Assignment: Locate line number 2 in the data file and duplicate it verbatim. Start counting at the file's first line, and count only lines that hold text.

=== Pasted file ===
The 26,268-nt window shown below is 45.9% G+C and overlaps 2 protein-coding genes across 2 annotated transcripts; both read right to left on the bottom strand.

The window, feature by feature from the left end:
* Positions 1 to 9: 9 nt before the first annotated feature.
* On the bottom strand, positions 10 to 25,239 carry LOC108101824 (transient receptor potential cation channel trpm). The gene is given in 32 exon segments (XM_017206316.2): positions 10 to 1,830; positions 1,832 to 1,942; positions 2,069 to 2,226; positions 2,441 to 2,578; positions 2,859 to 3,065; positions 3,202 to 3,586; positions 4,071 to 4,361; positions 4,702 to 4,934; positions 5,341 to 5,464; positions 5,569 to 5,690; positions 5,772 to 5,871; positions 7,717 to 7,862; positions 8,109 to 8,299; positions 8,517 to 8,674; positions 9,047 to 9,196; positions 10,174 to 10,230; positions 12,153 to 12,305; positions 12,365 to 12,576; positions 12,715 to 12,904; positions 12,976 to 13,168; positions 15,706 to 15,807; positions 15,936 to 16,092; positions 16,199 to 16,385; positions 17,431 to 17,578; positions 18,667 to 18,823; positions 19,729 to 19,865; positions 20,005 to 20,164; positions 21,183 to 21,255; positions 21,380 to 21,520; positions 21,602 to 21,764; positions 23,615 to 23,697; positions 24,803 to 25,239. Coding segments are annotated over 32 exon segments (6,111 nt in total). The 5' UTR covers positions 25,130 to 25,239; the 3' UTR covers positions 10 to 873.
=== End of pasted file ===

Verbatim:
The window, feature by feature from the left end: